Thirty years ago, my mom wept for a woman she had never met but admired fiercely.
The tears were delayed. Shock came first, that sudden and utter onslaught of disbelief over something horrific that’s occurred that somehow makes the world move in slow motion.
The woman, Christa McAuliffe, was a teacher on a star trek.
She was one of seven aboard a space shuttle dubbed “Challenger” bound for outer space that rose and rose and suddenly became a horrific mosaic of fire and smoke as CNN cameras rolled.
McAuliffe, a high school teacher and mother from New Hampshire along for the ride, was preparing to be the first teacher and civilian in space. Her mission was to communicate with students once she arrived in orbit.
She died in the disaster. So did the crew’s other six astronauts: mission specialists Ellison S. Onizuka, Ron McNair and Judy Resnick, payload specialist Greg Jarvis, pilot Mike Smith, and commander Dick Scobee.
There’s an eerie, boogie man silence that follows the initial blast. You can hear muffled moans in the background. (Mission Control? People watching in horror from the surface?) There’s also the consistent hiss of radio static that sounds like a skipping record in a haunted house, but nothing substantial.
I have to imagine people at mission control just stared for a few moments, in complete disbelief at what they had just seen.
My mom heard about it on the radio as she drove 2-year-old me to preschool. We were on our way out of Gleneagle, a suburb just outside of Colorado Springs, when the news broke.
“I couldn’t believe what I was hearing,” my mom says over the phone 30 years later.
She’s on her way to a doctor’s appointment when I call. Not for her; for my new nephew, TJ, a 9+ pound heartbreaker who’s not yet a week old.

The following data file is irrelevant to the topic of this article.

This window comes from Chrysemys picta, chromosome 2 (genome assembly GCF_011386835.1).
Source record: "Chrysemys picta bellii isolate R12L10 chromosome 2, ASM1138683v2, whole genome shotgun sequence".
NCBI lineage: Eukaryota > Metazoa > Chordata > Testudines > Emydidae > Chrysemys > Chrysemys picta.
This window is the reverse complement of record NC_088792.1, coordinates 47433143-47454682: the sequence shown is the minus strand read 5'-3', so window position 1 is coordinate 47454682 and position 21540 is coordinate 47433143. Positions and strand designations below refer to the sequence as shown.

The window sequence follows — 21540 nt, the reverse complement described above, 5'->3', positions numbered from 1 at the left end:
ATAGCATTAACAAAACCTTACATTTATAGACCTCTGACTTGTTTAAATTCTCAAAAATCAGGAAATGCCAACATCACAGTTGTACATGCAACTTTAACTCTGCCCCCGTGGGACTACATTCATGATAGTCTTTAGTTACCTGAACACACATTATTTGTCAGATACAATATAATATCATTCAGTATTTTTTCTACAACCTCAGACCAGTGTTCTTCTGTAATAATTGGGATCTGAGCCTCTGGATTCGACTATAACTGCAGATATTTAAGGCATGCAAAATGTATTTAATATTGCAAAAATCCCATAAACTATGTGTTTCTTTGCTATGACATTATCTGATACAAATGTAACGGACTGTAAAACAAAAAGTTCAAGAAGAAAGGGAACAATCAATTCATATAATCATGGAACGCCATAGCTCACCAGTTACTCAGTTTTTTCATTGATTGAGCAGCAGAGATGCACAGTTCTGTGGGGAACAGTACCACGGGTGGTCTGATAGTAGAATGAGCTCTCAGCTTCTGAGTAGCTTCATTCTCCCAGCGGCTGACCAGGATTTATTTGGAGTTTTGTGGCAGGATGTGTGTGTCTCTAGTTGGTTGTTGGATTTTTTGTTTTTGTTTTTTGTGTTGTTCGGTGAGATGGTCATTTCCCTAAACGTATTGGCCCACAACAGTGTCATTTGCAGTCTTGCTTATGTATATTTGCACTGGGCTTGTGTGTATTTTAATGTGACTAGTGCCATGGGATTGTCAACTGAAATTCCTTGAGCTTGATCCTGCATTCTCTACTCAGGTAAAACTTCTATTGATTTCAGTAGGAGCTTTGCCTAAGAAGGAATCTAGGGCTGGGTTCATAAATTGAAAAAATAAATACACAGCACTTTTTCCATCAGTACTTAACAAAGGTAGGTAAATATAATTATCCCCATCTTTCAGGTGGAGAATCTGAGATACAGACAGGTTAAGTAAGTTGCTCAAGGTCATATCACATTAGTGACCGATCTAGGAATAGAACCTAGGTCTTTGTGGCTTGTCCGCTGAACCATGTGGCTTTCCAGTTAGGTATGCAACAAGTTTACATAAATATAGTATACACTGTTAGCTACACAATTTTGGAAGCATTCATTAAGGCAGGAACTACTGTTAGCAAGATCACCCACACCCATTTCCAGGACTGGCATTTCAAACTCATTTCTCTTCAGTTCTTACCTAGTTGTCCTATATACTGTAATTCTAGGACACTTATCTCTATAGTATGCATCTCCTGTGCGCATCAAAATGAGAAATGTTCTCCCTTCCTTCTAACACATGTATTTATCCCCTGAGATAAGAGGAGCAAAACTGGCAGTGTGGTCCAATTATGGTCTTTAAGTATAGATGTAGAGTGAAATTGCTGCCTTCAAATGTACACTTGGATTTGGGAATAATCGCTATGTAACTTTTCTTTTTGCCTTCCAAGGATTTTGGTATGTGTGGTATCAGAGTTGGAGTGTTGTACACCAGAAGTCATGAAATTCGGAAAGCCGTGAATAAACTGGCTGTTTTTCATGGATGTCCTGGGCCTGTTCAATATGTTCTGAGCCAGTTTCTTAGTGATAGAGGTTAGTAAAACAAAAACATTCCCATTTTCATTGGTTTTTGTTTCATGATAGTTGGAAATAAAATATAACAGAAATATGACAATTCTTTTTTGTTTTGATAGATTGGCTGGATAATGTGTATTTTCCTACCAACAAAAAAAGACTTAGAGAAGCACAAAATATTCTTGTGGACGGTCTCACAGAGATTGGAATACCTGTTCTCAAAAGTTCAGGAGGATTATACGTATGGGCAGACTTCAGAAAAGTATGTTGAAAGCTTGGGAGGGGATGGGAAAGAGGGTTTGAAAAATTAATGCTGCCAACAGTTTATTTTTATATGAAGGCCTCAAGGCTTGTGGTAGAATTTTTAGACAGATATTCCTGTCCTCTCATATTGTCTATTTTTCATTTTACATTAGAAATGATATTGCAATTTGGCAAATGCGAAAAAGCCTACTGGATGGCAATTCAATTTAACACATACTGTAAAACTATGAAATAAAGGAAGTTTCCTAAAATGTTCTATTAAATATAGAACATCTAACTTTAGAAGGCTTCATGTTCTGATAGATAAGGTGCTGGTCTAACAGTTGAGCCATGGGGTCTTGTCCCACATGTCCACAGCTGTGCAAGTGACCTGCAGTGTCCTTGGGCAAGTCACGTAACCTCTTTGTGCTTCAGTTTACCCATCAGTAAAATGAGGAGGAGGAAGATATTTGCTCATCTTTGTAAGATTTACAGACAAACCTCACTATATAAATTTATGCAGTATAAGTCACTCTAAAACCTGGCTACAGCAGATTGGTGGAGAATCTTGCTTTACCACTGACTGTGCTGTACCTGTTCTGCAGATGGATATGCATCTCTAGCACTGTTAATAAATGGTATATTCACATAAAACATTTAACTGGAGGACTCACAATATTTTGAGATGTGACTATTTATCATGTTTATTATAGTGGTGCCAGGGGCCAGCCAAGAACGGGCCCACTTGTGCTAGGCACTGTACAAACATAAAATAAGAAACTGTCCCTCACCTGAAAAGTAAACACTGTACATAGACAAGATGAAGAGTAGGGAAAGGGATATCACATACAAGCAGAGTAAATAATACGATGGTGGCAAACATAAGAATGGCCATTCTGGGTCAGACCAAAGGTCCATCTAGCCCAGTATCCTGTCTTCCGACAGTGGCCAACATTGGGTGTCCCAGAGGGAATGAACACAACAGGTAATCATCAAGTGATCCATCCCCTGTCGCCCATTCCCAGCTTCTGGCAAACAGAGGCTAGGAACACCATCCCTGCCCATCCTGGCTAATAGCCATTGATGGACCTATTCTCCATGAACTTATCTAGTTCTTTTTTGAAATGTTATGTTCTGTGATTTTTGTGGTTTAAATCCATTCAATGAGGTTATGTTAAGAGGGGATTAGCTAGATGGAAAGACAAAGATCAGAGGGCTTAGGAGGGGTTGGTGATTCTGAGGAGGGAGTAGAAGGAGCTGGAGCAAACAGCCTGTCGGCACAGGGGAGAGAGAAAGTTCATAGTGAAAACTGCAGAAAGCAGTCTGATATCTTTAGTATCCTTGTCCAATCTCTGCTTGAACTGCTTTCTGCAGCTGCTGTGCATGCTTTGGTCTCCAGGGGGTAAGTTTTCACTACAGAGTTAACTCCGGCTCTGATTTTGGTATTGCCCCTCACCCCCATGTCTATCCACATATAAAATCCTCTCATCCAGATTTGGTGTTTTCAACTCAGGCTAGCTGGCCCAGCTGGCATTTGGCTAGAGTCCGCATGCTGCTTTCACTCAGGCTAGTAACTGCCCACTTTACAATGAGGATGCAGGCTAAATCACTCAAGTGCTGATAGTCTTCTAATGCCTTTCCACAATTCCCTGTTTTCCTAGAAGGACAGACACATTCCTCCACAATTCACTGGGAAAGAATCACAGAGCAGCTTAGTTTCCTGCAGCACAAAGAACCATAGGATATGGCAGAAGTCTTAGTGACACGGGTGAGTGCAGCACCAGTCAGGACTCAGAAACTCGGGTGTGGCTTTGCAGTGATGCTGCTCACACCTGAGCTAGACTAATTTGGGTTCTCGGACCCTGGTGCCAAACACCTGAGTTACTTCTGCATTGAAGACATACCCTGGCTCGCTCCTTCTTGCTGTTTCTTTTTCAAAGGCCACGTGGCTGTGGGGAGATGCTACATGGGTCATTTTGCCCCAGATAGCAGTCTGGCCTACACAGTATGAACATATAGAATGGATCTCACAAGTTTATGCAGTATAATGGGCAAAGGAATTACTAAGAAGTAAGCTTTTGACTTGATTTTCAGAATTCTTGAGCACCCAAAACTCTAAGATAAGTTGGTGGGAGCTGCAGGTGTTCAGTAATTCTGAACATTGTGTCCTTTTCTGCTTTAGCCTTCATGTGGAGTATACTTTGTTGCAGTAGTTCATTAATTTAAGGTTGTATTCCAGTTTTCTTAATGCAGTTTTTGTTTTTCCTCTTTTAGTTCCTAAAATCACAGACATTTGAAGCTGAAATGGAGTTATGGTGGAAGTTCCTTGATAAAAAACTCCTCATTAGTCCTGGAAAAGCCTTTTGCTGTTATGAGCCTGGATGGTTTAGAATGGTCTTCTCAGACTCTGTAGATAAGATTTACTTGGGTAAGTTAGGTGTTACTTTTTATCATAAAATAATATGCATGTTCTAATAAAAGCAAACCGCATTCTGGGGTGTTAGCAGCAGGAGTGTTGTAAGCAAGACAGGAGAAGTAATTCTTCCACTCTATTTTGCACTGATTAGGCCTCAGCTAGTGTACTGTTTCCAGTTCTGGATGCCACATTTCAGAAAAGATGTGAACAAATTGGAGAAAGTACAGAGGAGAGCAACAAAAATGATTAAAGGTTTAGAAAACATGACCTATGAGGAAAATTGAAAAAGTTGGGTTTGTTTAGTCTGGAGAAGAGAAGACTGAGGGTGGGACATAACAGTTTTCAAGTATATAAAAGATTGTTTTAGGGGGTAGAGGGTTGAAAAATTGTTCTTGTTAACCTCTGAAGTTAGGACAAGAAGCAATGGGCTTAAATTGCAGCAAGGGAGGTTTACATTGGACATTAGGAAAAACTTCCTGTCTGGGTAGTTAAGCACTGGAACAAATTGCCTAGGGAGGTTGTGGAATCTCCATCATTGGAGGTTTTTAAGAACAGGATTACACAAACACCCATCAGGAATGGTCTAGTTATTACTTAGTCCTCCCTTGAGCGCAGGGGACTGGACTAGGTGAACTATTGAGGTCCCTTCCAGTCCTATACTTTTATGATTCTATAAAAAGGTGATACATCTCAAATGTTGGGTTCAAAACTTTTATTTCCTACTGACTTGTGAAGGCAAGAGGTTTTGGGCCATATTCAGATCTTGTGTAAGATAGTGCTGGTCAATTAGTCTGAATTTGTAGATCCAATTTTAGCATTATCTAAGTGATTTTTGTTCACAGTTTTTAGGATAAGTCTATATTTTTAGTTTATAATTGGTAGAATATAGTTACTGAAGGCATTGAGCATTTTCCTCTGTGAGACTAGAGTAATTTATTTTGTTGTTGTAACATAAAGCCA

She tells me how 30 years ago – then in the presence of another slightly older baby (me) – she stopped the car when she heard the stunning news. Our neighborhood sales office was across the street, so she ran in to see if they had a television. They didn’t.
“I said, ‘Well, you might want to turn on the radio because the Challenger just exploded.’ And the woman said to me, ‘Is anybody hurt?’”
A silly question in hindsight, but I get it in the moment. No one is prepared for tragedy on that scale.
My mom left, took me to preschool, and traveled back home. She watched news of the explosion the rest of the day, cried here and there.
It wasn’t just because of the crash. It was the thing it reminded her of, too. Seven months prior, her brother Larry died in a plane crash while racing gliders over northern California. Still-healing wounds reopened. Tragedy marks its territory well.
“You kept telling me ‘It’s OK’ and ‘Are you OK?’” my mom says.
Again, I was 2. I wonder how effective or therapeutic my words could have been.
There was, of course, the similarity my mom had with one of the crew, with Christa. Until very recently – maybe a year – my mom’s professional life has revolved around education, specifically English and literature. She’s good at it. Her Facebook wall is consistently peppered with comments and messages from past students saying hello. The fact that a teacher – and a mom – had died in this disaster brought it that much closer to home.
For my mom, it also was a reminder of just how vulnerable we are; just how dangerous this business of riding missiles into space can be.
Christa McAuliffe was exceptionally brave to have stepped aboard voluntarily. She had the soul of an explorer, always looking up and out and unafraid.
The era seems different now. Our interaction with the great beyond is much more robot-inclusive. The Mars Rover program. New Horizons. Etc. We’re still exploring, still curious, but we’ve got expensive, meticulously built heaps of wires and servos doing most of the legwork. That’s great. Wonderful in fact.
In the midst of their missions, let’s just not forget who came before them. People like Christa McAuliffe paved the way.